In other words, while the video might he seen as an attempt to construct a Chinese filter through which to view Eugene Fung, the videomaker is aware that the task of constructing an accurate filter is beyond his capabilities, at least without resorting to simplifying China (i.e., excluding tourists from the image). That process of simplification insists upon a static vision of China as temporally and historically removed. But by titling his video "The Way" and not "My Father's Village," Fung emphasizes the journey through space and time which his video attempts to document, thus preserving temporal and spatial fluidity. Fung thus admits that the China to which he has access is spatially and temporally removed from the China he seeks, and in admitting that, he allows for the ongoing historical transformation of this "Chinese filter." The visual documents — both passports and snapshots — are problematic for Fung. As he notes, the photos
They record a moment in time (as does Fung), but, more specifically, they do not evoke his memories. To interpret the photos, he relies on narratives about the past assigned to them by family members who were aware of the events the photos depict. Fung's video attaches his own memories and thus a new narrative to those still images — the story of his journey to China.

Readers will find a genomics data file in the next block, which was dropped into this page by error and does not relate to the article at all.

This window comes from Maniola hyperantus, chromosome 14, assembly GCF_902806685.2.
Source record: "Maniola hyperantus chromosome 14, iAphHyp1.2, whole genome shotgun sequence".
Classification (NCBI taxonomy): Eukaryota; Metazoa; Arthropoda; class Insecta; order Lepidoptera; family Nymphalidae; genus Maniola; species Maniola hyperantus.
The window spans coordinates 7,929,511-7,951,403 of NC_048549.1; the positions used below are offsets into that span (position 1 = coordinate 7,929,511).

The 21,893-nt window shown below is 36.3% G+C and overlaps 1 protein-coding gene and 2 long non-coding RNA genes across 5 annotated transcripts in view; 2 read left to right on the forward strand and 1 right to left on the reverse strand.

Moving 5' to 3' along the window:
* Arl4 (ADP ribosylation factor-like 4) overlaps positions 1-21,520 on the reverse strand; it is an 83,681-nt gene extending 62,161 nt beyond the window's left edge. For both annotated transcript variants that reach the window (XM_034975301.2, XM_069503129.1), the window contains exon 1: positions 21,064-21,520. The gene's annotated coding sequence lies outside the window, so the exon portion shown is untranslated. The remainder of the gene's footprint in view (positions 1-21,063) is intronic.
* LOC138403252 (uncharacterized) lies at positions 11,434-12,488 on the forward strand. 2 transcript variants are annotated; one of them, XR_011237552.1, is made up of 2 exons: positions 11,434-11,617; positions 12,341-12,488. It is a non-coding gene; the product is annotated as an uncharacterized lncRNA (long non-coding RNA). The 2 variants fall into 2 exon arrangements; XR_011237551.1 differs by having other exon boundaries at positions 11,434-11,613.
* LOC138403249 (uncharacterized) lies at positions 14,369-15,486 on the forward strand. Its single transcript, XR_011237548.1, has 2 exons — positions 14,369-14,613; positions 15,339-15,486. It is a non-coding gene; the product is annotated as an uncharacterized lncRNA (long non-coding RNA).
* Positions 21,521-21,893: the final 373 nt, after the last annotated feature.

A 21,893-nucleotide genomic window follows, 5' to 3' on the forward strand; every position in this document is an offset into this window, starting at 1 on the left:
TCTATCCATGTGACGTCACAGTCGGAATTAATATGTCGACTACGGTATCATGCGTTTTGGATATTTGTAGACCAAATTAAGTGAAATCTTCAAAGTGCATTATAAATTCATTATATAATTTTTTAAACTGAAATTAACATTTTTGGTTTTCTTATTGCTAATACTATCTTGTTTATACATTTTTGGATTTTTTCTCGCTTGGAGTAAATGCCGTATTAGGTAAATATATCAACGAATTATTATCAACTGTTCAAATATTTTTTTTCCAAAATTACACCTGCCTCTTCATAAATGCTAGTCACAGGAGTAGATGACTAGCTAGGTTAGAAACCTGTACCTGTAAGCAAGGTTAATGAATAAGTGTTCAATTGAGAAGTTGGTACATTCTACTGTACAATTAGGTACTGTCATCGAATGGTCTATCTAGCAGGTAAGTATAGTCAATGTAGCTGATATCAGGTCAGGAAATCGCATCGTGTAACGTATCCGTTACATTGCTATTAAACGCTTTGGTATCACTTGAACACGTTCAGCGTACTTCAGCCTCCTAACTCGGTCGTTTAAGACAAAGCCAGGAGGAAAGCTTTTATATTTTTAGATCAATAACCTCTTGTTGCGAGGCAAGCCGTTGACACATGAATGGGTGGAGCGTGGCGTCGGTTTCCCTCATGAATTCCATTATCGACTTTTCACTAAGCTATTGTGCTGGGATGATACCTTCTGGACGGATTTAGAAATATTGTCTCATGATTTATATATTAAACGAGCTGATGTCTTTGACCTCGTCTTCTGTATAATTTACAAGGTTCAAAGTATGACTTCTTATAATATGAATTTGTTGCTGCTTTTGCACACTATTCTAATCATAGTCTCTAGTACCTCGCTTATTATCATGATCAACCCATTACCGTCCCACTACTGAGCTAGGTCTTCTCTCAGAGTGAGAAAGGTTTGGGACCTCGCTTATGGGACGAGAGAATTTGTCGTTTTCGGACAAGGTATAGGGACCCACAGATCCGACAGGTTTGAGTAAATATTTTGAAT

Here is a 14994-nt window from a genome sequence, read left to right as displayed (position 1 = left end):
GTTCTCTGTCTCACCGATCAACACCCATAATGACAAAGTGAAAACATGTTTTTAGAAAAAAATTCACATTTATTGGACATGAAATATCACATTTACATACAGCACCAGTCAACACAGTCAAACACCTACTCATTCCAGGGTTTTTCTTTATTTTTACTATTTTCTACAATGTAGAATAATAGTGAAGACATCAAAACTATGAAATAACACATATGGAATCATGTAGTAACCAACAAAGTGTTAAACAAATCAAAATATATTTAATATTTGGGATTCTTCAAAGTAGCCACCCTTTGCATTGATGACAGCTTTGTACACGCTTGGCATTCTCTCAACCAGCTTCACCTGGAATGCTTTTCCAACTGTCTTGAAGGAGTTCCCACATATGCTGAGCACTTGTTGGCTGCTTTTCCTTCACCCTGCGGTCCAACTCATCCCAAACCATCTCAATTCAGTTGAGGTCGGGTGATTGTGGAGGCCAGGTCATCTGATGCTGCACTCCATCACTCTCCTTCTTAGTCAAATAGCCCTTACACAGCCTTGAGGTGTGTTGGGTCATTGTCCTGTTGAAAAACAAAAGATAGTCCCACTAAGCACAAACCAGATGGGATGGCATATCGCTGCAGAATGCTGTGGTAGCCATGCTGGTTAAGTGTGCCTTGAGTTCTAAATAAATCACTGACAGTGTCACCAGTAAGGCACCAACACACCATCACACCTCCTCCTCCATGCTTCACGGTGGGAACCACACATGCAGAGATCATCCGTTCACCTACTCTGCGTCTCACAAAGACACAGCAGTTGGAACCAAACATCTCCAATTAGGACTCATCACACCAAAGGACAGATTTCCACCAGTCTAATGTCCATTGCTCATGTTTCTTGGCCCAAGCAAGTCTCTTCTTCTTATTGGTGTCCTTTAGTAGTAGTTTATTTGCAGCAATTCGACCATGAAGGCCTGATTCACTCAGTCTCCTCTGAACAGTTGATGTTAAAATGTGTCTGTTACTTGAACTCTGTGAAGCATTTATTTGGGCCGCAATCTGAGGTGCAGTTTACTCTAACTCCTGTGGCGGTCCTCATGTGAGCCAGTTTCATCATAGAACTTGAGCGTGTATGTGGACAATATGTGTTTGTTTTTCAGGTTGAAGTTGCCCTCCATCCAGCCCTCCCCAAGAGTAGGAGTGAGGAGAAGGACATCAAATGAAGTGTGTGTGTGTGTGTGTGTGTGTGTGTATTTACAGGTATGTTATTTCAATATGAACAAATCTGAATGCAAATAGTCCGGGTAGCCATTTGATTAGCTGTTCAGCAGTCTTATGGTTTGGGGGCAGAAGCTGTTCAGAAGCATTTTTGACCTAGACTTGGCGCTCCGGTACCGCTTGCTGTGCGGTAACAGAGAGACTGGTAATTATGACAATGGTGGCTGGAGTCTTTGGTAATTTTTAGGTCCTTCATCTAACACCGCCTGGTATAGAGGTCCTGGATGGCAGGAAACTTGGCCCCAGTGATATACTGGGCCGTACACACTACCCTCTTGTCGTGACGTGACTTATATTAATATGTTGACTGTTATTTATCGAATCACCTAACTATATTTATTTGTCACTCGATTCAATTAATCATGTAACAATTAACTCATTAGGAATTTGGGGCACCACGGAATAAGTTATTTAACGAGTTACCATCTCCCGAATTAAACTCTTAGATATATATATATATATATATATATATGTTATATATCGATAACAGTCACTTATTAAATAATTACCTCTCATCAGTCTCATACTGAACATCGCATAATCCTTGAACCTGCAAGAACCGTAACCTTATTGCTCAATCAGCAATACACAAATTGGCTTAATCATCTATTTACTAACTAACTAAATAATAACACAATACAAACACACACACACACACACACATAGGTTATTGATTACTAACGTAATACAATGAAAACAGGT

But the video seems always aware that the narrative it constructs runs the risk of distorting the still image even more. For narrative cannot be restored to a still image once severed from it; instead, a new narrative must be constructed and attached to the image. For example, the bureaucratic interview that begins the film functions as an attempt to render Eugene Fung's life into comprehensible narrative, referring to documents like visas that locate Eugene in time and space. However, in offering a narrative, a passport photo further imposes bureaucratic order on the photograph. The passport photo is itself different from a snapshot in that it is posed and organized for legibility, and in addition the official stamp on such a photograph marks the imposition of another subjectivity with its own narrative priorities. Furthermore, the inadequacy of official narratives about citizenship and identity is highlighted by the historical irony that many Chinese immigrants employed false papers to enter the United States. Fung thus attempts to attach a narrative to the passport photo that has meaning for him, emphasizing his subjectivity and thereby the image's "objective" function within the narrative.
MADE IN CHINA